Due to the very high externalities of the network, the incumbent's advantage over its competitors is significant and the risk of distortion of competition is acknowledged. The Report proposes to prohibit so-called "too broad" MFN clauses - clauses that limit the resale of goods or services at a lower price (i) on other competing platforms and (ii) directly on the seller's site. “More restricted” MFN clauses (which prohibit the reseller from selling goods or services at a lower price only on its own site) would only be allowed if competition between the different platforms is sufficiently strong (if there is no dominant company in the market in question).

Interoperability between platforms is also analysed in the Report.

IV. The application of Competition Law rules to data

Access to a large volume of data is now essential for young innovative companies to compete with digital giants. However, most of these data volumes are controlled by the dominant companies on the market. If dominant companies restrict access to data, this can be a barrier to entry for potential new competitors. This issue has been the subject of particular attention by national competition authorities. In 2016, the French Competition Authority and the Bundeskartellamt (German Competition Authority) published a study entitled "Competition Law and Data" in which they assessed restrictions on access to data from the perspective of abuse of a dominant position.

However, the Report considers that Competition Law should address data access issues outside the scope of Article 102 TFEU[3]. In the authors' view, Article 102 TFEU is not the most appropriate tool to deal with these anti-competitive practices, especially when competing companies need the data for uses that are not related to the market served by the dominant company (e.g. the creation of an artificial intelligence algorithm). The Report suggests that in these specific cases, courts/authorities should specify the conditions of access, or even specific sectoral regulation.

The Report also suggests that in these specific cases, the courts as well as national competition authorities should determine whether access to data is really necessary (essential facility theory) and specify, as the case may be, the conditions for access to data. It also advocates the establishment of specific sectoral regulation and launches the idea of a future block exemption regulation in this field.

Finally, the Report points out that Competition Law raises legitimate questions for competitors seeking to share their data or enter a data pool, and that regulation should provide more guidance on when data sharing and data pools can be considered pro-competitive.

V. The question of an update of merger control in Europe

Today, merger control is based on the turnover criterion, which may have the effect of excluding certain transactions from the control of competition authorities when they do not meet the thresholds set by national laws or by Regulation 139/2004.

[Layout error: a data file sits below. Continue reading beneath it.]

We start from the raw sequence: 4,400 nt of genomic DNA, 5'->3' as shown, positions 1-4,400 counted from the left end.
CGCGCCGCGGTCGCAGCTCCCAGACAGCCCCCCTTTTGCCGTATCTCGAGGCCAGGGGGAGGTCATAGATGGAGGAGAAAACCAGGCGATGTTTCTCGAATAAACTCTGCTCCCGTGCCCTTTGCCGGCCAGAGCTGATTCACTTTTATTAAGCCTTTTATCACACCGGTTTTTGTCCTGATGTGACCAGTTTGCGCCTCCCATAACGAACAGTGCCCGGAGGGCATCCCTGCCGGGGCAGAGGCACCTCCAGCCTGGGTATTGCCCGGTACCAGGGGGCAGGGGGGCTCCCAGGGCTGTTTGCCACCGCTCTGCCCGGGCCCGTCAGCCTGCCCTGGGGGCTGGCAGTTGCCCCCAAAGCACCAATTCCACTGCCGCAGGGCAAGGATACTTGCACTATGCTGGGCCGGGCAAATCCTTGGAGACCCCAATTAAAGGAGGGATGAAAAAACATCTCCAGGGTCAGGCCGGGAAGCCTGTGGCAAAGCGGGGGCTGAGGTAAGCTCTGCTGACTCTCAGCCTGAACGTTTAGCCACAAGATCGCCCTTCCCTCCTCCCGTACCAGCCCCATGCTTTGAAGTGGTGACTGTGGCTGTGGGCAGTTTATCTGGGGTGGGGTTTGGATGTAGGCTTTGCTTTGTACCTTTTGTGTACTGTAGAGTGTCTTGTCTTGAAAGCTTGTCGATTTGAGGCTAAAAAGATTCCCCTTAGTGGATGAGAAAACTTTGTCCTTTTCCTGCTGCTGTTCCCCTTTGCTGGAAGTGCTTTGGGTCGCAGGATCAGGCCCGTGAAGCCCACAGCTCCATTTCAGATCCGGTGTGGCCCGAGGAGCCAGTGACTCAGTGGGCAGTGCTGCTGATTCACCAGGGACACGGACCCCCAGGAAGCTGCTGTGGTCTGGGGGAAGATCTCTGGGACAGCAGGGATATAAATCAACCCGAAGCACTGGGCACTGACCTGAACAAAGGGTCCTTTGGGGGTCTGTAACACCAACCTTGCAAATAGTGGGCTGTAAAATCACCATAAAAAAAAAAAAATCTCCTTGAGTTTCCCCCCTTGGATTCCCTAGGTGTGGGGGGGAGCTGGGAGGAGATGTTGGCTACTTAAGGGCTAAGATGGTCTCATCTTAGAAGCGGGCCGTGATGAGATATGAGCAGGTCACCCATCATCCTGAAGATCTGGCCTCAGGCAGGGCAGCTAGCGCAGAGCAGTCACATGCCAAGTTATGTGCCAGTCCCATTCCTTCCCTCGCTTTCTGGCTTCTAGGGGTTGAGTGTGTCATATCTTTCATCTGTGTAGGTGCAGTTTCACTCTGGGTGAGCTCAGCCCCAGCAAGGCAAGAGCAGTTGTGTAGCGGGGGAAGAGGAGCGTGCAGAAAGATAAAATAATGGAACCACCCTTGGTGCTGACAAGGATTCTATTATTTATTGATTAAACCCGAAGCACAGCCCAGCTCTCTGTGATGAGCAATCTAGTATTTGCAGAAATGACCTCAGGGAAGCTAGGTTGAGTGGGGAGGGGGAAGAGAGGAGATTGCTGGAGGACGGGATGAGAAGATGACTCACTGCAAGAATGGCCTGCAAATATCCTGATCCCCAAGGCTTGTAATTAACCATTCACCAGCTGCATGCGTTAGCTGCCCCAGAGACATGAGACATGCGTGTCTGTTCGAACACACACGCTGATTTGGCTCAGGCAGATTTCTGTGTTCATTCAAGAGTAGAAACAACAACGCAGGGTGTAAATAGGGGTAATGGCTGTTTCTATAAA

The recent acquisition of Shazam by Apple is a perfect example: the transaction was only examined by the Commission through requests from several European countries requesting that the Commission examine whether the acquisition of large volumes of data (whereas the transaction was only controllable in Austria), including potentially commercially sensitive data, was not likely to restrict competition in the European Economic Area.[4]

The Report warns against updating existing EU merger control rules to include criteria based on the value of the transaction (as this is the case in Germany and Austria). It advises the Commission to first assess the functioning of these schemes before amending its own criteria. It should be noted that the French Competition Authority has also opposed the introduction of a threshold based on the value of the transaction[5] because it would introduce a strong administrative constraint without necessarily allowing all potentially problematic transactions that are not currently controlled to be processed.

The Report also examines "killer acquisitions", i.e. those where innovative companies are bought by a major market player, which has the effect of "killing" the competitive potential of this young company.

It proposes an evaluation grid for these operations:

(i) does the acquirer benefit from entry barriers related to network effects or data use? ;

(ii) is the target a potential or actual competitor? ;

(iii) does its elimination increase market power, in particular through increased barriers to entry? ;

(iv) if so, is the merger justified by efficiency gains?.

In practice, it may be difficult to demonstrate the absence of negative effects of an acquisition, given the rapid evolution of digital markets and the inability to predict the likely impact of the target company on the market. For example, Google has acquired in the last ten years more than 200 companies: how to know which ones could have prospered and which ones would have failed?

At this stage, the Commission has not commented on the implementation of the Report's recommendations. When she was handed over, Commissioner Vestager said that it will first have to be discussed and debated. This will probably be on the agenda of the next Commission.



[1] Margrete Vestager’s speech, « Defending competition in a digitised world » European Consumer and Competition Day, Bucharest, 4 April 2019

[2] See in this respect the many cases of recent years

[3] Article 102 TFUE “Any abuse by one or more undertakings of a dominant position within the internal market or in a substantial part of it shall be prohibited as incompatible with the internal market in so far as it may affect trade between Member States.”

[4] European Commission - Press release Mergers: “Commission clears Apple's acquisition of Shazam” Brussels 6  September 2018

[5] French Competition Authority - Press releases 2018: “Modernization and simplification of merger control” 07  June 2018